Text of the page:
With the win, Harvard (17-8, 7-0 Ivy) secured not only the Ivy title and accompanying automatic NCAA Tournament berth, but also an undefeated conference campaign. In the process, the Crimson dealt the Bears (20-4, 6-1) their first league loss and denied them their second straight Ivy crown.
“There could not have been a better match to cap off my four great years at Harvard,” Choo said.
Choo added a doubles victory to his singles triumph to help the red-hot Crimson to its 10th straight victory, as it pounded the Bears to clinch its 12th Ivy championship in the last 15 years.
Harvard won the title—its 26th overall—on a beautiful afternoon featuring several exciting, seesaw matches that made seizing momentum crucial.
At first doubles, the newly-formed pair of junior co-captain David Lingman and sophomore Jonathan Chu crushed its opponents 8-1 using spectacular volleys and passing shots. The extroverted Lingman and Chu were constantly fired up, interacting vocally with each other and the crowd after their numerous winners.
Displaying a completely contrasting style of play, Choo and junior Cliff Nguyen won 8-3 at No. 3 by playing calmly and efficiently and forcing their opponents into numerous mistakes. As a testament to their ability to stay cool under pressure, Choo and Nguyen were not rattled when their opponents saved multiple match points and won two consecutive games to make the score 7-3. Instead, the pair remained focused and closed out the match to give Harvard the doubles point.
But the Crimson quickly unsettled its fans, dropping the opening set in three of the six singles matches and later falling behind in the other three.
Choo, playing at No. 6, trailed 1-5, 30-40 in the first set before checking the scoreboard to see how his teammates were faring.
“As I looked up at the scores and saw that we were down in several matches, I became more determined and focused on winning each individual point,” Choo said.
Choo made the comeback of a lifetime, fighting off a set point and seizing the momentum by forcing his opponent into numerous unforced errors. Before long, Choo had stormed back to take the first set in a tiebreaker, and he went on to steamroll his devastated opponent in the second set for a 7-6 (4), 6-2 victory to give the Crimson its first singles point.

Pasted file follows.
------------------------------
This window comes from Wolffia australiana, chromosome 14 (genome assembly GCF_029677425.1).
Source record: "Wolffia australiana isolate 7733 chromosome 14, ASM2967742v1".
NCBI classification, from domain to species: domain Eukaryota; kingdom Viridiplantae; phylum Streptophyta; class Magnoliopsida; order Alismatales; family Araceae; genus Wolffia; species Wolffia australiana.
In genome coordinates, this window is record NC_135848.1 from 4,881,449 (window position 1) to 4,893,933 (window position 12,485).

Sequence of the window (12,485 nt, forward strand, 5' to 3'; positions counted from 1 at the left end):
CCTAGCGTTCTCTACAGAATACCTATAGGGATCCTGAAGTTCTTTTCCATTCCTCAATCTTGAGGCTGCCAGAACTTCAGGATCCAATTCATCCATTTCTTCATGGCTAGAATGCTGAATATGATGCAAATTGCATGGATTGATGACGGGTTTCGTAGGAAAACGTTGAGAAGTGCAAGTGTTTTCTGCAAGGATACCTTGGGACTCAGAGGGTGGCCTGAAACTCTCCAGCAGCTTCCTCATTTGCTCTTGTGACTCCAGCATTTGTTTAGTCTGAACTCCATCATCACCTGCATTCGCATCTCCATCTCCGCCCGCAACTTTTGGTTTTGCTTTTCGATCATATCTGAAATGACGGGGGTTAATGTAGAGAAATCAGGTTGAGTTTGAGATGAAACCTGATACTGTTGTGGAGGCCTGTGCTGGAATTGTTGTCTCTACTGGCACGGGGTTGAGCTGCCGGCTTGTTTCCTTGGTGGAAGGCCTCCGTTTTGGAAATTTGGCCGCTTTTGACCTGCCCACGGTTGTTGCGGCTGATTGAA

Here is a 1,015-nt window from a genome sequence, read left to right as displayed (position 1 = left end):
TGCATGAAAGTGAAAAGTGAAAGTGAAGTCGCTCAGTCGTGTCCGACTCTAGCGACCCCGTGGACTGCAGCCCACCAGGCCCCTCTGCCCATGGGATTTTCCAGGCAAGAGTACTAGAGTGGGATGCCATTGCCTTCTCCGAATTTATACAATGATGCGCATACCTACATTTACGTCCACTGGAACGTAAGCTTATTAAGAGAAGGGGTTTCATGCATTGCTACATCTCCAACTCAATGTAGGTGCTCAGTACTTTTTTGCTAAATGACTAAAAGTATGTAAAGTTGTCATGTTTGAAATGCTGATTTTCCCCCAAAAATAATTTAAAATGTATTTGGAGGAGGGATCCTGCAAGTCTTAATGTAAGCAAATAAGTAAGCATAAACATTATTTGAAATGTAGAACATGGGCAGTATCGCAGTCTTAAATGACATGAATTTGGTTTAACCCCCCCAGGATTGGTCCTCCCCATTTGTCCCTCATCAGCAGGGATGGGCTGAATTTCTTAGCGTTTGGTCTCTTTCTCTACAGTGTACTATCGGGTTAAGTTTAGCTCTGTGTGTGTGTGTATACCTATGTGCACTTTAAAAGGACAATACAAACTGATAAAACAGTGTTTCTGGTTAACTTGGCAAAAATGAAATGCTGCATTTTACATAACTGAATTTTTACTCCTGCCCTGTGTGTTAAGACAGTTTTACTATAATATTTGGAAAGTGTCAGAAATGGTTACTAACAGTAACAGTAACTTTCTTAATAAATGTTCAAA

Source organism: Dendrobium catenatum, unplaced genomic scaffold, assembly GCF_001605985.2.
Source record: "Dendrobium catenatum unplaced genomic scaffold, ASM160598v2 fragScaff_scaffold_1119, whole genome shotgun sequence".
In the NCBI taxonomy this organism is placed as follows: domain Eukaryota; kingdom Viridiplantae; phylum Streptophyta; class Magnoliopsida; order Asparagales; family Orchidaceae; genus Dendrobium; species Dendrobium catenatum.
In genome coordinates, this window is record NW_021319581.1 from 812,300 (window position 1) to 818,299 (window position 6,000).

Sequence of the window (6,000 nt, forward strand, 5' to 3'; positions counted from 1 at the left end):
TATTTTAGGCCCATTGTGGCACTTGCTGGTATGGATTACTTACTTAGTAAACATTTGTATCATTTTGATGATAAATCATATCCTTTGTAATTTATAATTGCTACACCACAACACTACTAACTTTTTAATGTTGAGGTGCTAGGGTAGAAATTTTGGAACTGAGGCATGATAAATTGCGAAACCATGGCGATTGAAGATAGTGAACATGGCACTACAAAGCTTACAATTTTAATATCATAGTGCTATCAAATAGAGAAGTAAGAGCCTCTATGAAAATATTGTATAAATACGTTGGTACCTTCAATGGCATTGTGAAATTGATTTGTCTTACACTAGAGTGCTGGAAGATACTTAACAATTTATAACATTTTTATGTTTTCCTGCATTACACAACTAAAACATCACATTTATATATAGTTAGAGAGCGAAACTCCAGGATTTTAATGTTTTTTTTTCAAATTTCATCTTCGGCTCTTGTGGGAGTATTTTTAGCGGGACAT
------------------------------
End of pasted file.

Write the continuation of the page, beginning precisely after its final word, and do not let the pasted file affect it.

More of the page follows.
Nguyen, playing at No. 3 instead of his usual No. 4, prevailed in a similar match, fighting through a back-and-forth first set and dominating Adil Shamasdin in the second for a 7-6 (4), 6-1 win.
Nguyen trailed 1-4 in the first set tiebreak, but—as he has done all season—eventually prevailed through his remarkable consistency. Shamasdin was tenacious in running down well-placed shots, but Nguyen’s strategic placement eventually wore him down.
“I thought if I could just continue to play at a high level, I would eventually find the holes in his game,” Nguyen said.
At No. 1, Lingman struggled to control his powerful volleys in the first set, but became more patient and set up his approaches much better to win 5-7, 6-1, 7-5, sealing the Harvard victory.
Junior Mark Riddell, playing No. 4, gave the Crimson its fifth team point, fighting off double-digit match points in the second set to prevent Brown from putting another point on the board before Lingman had clinched the match. Riddell then captured the third set for the 4-6, 7-6, 6-4 win.
“Considering that Mark didn’t practice much this week because of his injured wrist, he was really tremendous in fighting off so many match points, but Mark always fights for every point regardless of the score,” Choo said.
Junior George Turner turned in a valiant effort at No. 5, but ultimately fell 6-4, 2-6, 6-7 in a match that tested the groundstrokes and patience of its competitors.
Up next for Harvard is the 2003 NCAA Tournament. The Crimson will learn its opponent during the selection show on Wednesday and, with some luck, may even play host to the first two rounds of the championships, which begin May 10.